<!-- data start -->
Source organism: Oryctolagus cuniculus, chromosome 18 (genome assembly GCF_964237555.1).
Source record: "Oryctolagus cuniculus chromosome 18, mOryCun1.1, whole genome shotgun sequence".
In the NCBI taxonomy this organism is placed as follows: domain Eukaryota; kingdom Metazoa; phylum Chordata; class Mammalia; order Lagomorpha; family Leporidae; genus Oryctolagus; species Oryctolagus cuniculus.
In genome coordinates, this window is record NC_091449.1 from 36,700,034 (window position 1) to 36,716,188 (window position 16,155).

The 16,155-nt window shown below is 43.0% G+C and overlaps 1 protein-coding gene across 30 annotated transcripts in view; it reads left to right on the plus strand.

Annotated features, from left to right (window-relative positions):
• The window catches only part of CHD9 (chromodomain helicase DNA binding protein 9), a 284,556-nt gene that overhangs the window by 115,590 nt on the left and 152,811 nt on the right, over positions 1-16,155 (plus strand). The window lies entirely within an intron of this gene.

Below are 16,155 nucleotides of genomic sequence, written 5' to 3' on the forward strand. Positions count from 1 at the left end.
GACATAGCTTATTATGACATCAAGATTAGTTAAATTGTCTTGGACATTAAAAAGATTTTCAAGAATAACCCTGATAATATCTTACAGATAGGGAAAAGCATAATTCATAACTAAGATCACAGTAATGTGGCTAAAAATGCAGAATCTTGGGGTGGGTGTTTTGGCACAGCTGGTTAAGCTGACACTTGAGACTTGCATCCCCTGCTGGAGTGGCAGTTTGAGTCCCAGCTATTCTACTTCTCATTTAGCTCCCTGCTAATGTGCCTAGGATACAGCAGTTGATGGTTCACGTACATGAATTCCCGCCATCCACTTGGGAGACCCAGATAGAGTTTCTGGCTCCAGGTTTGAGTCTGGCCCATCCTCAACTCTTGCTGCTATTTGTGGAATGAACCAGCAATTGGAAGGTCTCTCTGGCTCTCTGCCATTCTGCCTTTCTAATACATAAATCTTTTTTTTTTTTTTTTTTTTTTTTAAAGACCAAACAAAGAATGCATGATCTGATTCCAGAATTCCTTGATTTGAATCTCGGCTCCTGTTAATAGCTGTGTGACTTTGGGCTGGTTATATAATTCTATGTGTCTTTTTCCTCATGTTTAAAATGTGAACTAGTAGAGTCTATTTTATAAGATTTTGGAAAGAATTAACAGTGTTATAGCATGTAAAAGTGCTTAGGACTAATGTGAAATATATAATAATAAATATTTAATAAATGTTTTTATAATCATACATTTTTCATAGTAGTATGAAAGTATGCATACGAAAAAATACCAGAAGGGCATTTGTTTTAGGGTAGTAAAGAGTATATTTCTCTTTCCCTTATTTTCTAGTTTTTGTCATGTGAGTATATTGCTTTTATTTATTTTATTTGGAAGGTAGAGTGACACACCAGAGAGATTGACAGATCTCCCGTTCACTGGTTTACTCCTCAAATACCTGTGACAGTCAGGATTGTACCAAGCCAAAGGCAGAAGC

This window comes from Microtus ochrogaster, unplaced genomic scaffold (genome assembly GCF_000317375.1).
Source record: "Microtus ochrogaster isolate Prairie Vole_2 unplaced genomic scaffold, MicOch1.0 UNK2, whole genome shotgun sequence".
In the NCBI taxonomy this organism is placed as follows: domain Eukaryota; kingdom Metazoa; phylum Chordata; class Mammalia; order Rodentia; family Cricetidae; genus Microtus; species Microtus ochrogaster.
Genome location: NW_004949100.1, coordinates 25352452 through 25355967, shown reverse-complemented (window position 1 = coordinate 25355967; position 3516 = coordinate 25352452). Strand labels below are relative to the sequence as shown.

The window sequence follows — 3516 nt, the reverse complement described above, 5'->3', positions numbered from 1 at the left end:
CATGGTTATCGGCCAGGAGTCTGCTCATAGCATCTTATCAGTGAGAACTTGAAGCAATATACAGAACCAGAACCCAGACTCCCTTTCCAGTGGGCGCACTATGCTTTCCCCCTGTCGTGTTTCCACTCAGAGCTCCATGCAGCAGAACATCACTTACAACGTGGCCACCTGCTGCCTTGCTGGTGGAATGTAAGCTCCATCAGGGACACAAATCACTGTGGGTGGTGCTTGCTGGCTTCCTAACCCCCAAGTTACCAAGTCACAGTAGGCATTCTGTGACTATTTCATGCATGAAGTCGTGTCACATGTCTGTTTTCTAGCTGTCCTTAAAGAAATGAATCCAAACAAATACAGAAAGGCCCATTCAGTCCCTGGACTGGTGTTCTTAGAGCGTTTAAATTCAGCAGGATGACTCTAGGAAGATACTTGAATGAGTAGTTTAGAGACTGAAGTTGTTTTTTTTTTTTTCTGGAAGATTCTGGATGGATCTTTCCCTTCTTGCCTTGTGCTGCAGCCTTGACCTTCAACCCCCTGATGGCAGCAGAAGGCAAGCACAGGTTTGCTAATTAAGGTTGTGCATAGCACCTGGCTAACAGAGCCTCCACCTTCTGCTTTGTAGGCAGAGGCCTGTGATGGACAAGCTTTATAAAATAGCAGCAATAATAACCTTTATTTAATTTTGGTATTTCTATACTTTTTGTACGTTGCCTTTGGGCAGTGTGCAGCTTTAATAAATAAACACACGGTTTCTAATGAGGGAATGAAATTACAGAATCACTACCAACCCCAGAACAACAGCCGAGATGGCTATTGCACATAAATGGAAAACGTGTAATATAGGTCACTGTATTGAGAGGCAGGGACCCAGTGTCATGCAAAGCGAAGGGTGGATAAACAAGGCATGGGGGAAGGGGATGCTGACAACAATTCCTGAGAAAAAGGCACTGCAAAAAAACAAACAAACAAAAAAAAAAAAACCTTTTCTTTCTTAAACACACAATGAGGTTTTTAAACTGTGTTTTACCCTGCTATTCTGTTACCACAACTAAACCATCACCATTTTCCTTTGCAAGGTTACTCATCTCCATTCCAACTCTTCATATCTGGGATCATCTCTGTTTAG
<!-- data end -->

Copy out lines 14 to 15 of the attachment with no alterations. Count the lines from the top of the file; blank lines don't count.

The window sequence follows — 3516 nt, the reverse complement described above, 5'->3', positions numbered from 1 at the left end:
CATGGTTATCGGCCAGGAGTCTGCTCATAGCATCTTATCAGTGAGAACTTGAAGCAATATACAGAACCAGAACCCAGACTCCCTTTCCAGTGGGCGCACTATGCTTTCCCCCTGTCGTGTTTCCACTCAGAGCTCCATGCAGCAGAACATCACTTACAACGTGGCCACCTGCTGCCTTGCTGGTGGAATGTAAGCTCCATCAGGGACACAAATCACTGTGGGTGGTGCTTGCTGGCTTCCTAACCCCCAAGTTACCAAGTCACAGTAGGCATTCTGTGACTATTTCATGCATGAAGTCGTGTCACATGTCTGTTTTCTAGCTGTCCTTAAAGAAATGAATCCAAACAAATACAGAAAGGCCCATTCAGTCCCTGGACTGGTGTTCTTAGAGCGTTTAAATTCAGCAGGATGACTCTAGGAAGATACTTGAATGAGTAGTTTAGAGACTGAAGTTGTTTTTTTTTTTTTCTGGAAGATTCTGGATGGATCTTTCCCTTCTTGCCTTGTGCTGCAGCCTTGACCTTCAACCCCCTGATGGCAGCAGAAGGCAAGCACAGGTTTGCTAATTAAGGTTGTGCATAGCACCTGGCTAACAGAGCCTCCACCTTCTGCTTTGTAGGCAGAGGCCTGTGATGGACAAGCTTTATAAAATAGCAGCAATAATAACCTTTATTTAATTTTGGTATTTCTATACTTTTTGTACGTTGCCTTTGGGCAGTGTGCAGCTTTAATAAATAAACACACGGTTTCTAATGAGGGAATGAAATTACAGAATCACTACCAACCCCAGAACAACAGCCGAGATGGCTATTGCACATAAATGGAAAACGTGTAATATAGGTCACTGTATTGAGAGGCAGGGACCCAGTGTCATGCAAAGCGAAGGGTGGATAAACAAGGCATGGGGGAAGGGGATGCTGACAACAATTCCTGAGAAAAAGGCACTGCAAAAAAACAAACAAACAAAAAAAAAAAAACCTTTTCTTTCTTAAACACACAATGAGGTTTTTAAACTGTGTTTTACCCTGCTATTCTGTTACCACAACTAAACCATCACCATTTTCCTTTGCAAGGTTACTCATCTCCATTCCAACTCTTCATATCTGGGATCATCTCTGTTTAG